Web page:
Make These Childhood Favorites At Home (But Better!)

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Untitled-2Photo: Megan Scott/Courtesy of Food52.
Food52 helps people become better, smarter, happier cooks. Food52 was named 2012 Publication of the Year by the James Beard Foundation and won Best Culinary Website at the 2013 IACP awards.

This recipe grew out of a need to satisfy cravings for my favorite childhood cookie. I knew that if I went to the store and simply bought a package of Fig Newtons, I would probably be disappointed, as taste memories always seem to be more vibrant than the food that inspired them.

But, I had a hunch that homemade Fig Newtons might just live up to my nostalgia-fueled expectations — and boy, did they ever. Soft and slightly chewy with the pleasant pop of tiny fig seeds in the filling, these figgy lovelies manage not only to outshine the cookie that inspired them, but they're also good enough to make new memories.

The idea to "steam" the cookies in a plastic bag comes from the lovely BraveTart of Serious Eats renown. May we all aspire to be as ingenious.

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Fig Keplers

Makes about 30 two-inch cookies

For the cookie dough
1 1/2 cups all-purpose flour
1 teaspoon baking powder
1/4 teaspoon kosher salt
10 tablespoons (1 1/4 sticks) butter, softened
2/3 cup brown sugar
1 large egg
2 teaspoons vanilla extract
Zest of one orange

For the fig filling
1 pound dried figs, cut into small pieces
1/2 cup water
Untitled-3Photo: Megan Scott/Courtesy of Food52.
Directions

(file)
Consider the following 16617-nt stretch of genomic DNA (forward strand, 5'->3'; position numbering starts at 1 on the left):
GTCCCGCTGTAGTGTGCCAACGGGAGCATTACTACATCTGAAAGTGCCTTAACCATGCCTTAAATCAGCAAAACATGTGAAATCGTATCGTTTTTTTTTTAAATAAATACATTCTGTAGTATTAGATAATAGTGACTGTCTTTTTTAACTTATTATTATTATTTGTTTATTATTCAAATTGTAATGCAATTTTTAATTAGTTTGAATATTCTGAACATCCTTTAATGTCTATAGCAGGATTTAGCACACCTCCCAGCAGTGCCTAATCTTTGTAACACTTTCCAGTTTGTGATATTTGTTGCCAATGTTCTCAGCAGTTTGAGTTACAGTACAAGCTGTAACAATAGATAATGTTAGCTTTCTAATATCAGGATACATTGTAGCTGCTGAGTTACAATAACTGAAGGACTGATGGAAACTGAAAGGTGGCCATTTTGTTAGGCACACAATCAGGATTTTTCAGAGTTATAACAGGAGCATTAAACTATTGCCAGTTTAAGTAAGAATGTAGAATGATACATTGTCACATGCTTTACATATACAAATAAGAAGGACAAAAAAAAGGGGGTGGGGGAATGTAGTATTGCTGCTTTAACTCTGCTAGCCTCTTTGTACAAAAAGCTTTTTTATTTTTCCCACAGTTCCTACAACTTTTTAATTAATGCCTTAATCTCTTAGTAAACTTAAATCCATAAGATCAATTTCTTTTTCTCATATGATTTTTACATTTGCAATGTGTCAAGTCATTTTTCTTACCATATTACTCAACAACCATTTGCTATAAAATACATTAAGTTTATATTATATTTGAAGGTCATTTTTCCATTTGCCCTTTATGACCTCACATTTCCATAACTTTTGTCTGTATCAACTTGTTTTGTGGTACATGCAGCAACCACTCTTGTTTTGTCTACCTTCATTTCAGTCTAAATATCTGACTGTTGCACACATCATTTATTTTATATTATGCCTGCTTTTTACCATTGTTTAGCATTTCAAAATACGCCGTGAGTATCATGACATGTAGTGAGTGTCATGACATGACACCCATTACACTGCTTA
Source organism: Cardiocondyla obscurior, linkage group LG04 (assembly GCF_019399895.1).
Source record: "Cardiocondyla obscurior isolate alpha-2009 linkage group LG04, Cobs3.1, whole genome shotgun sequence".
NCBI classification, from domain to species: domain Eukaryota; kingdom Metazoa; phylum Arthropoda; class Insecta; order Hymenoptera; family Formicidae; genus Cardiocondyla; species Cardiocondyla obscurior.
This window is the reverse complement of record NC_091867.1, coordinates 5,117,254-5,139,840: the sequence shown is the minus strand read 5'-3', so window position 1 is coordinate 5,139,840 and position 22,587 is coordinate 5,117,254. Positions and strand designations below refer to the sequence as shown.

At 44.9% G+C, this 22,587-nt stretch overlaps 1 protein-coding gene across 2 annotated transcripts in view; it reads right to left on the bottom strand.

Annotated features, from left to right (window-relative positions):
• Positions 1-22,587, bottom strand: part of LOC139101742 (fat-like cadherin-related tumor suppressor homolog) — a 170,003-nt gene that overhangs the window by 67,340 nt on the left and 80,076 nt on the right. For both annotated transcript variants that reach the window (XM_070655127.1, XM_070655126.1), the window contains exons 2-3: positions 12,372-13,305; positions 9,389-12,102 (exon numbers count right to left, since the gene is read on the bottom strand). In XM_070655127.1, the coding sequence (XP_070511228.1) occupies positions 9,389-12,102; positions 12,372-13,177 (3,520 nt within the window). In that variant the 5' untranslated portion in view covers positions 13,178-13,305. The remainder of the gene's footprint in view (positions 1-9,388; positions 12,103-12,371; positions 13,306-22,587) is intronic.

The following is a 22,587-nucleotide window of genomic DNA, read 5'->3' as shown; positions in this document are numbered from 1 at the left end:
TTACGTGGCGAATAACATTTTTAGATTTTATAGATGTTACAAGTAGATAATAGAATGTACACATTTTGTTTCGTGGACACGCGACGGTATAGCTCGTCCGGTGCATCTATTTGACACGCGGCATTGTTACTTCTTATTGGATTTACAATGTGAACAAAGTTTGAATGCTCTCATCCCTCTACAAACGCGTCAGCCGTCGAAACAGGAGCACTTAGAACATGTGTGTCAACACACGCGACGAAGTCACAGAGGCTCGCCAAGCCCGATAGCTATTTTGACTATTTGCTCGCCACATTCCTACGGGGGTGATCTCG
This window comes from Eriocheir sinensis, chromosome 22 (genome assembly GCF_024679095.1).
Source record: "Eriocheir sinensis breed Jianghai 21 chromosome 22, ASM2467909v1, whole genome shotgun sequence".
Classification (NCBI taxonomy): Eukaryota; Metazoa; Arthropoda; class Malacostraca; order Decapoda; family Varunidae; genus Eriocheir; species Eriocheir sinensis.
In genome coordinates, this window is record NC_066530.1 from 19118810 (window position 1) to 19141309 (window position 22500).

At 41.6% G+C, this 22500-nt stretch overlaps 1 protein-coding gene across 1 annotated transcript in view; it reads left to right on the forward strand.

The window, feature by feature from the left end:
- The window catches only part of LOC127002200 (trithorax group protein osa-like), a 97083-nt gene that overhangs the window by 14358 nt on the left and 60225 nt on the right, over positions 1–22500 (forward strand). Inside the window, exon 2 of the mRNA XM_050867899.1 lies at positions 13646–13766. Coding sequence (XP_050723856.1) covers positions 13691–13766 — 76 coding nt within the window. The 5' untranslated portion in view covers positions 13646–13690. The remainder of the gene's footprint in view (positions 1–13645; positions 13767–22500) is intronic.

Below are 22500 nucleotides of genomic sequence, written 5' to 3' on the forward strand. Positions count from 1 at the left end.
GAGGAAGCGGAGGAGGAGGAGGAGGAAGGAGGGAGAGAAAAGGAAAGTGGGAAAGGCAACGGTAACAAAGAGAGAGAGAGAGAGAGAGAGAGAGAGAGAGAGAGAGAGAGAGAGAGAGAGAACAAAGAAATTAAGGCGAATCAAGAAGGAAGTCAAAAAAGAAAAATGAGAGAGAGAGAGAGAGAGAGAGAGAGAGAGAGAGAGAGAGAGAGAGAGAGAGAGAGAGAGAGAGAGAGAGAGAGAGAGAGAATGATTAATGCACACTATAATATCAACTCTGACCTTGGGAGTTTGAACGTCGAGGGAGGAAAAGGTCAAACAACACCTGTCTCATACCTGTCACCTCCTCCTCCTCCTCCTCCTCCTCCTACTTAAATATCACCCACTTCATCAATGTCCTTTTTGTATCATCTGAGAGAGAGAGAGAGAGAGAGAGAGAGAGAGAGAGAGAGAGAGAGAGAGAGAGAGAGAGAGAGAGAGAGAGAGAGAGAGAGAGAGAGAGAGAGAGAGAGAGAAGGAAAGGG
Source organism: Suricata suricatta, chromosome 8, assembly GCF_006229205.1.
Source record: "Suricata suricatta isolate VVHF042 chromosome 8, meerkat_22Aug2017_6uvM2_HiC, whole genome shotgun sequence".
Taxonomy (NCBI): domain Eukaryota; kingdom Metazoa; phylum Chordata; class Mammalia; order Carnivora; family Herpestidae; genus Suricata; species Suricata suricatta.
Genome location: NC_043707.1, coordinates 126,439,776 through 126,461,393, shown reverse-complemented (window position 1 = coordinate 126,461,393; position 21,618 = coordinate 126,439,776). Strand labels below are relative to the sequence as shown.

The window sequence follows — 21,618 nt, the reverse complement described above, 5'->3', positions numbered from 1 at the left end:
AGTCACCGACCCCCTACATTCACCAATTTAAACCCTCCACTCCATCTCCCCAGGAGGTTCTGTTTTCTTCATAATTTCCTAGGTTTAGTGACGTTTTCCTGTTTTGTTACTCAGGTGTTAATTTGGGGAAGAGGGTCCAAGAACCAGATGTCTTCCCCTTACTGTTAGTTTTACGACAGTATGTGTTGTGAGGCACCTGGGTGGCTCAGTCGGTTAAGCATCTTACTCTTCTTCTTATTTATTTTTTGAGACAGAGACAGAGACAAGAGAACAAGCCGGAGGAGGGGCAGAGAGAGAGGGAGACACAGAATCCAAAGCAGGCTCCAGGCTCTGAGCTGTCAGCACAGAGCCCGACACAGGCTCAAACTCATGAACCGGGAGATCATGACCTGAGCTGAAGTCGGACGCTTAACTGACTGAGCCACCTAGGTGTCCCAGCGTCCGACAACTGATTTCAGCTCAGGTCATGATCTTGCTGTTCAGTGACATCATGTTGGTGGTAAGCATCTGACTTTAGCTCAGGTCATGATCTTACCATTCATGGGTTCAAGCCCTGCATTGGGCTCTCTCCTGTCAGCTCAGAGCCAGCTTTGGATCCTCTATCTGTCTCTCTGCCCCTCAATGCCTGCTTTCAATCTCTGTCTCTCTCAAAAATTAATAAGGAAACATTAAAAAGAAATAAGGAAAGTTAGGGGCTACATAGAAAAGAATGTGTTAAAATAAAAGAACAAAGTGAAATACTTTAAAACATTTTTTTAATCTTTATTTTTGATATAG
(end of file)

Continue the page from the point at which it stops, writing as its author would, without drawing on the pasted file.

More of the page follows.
Whisk the flour, baking powder, and salt together in a mixing bowl and set aside. In a large bowl (or the bowl of a stand mixer fitted with the paddle attachment), beat the butter and brown sugar in a large bowl until light and fluffy, about three to five minutes.

Add the egg, vanilla, and orange zest and beat until combined. Stir the flour mixture into the butter mixture until well blended. Scoop the dough onto a piece of plastic wrap, shape into a disc, and refrigerate for at least four hours or overnight. Meanwhile, make the filling. Combine the figs and water in a medium saucepan. Bring the water to a boil, cover, and allow the water to boil until the figs have absorbed it. Transfer the figs to a food processor and pulse until the mixture is completely smooth.

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Preheat the oven to 325 degrees. Place a large piece of parchment on your work surface and flour it liberally. Divide the chilled dough into four pieces, place one piece on the parchment, and return the other three to the refrigerator. Shape the piece of dough into a rectangle, then roll the dough, stopping frequently to make sure it isn't sticking to the parchment, into a long rectangle (about four inches wide by 12 inches long). Be vigilant about lifting and reflouring the dough as you roll to prevent sticking.

Scoop the fig filling into a pastry bag or a plastic zip-top bag with one corner cut off. Pipe the filling in a 1-inch strip down the center of the dough rectangle. Fold one side of the dough over the filling, then the other. Press down on the seam to close it.
Untitled-1Photo: Megan Scott/Courtesy of Food52.
Using the parchment, flip the cookie roll over, seam-side down. Transfer it gingerly to a baking sheet and refrigerate while you repeat this step with the other three pieces of dough. Bake the logs of dough for about 16 minutes or until the dough is no longer tacky and has begun to brown around the edges. While the cookie rolls are still warm, cut them into 1 1/2- to 2-inch cookies. Immediately place the cookies in a single layer inside a plastic zip-top bag and close the bag. This seems counterintuitive, but in order to keep the cookies soft, like the real thing, they need to steam.

Cool the cookies completely. Remove them from the bags and place in an airtight container. They can be kept, at room temperature, for up to two weeks.

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NEXT: A Warm Fig And Blue Cheese Salad To Try Tonight!

This article originally appeared on Food52.com: Fig Newtons, Made At Home.

Food52 helps people become better, smarter, happier cooks. Food52 was named 2012 Publication of the Year by the James Beard Foundation and won Best Culinary Website at the 2013 IACP awards.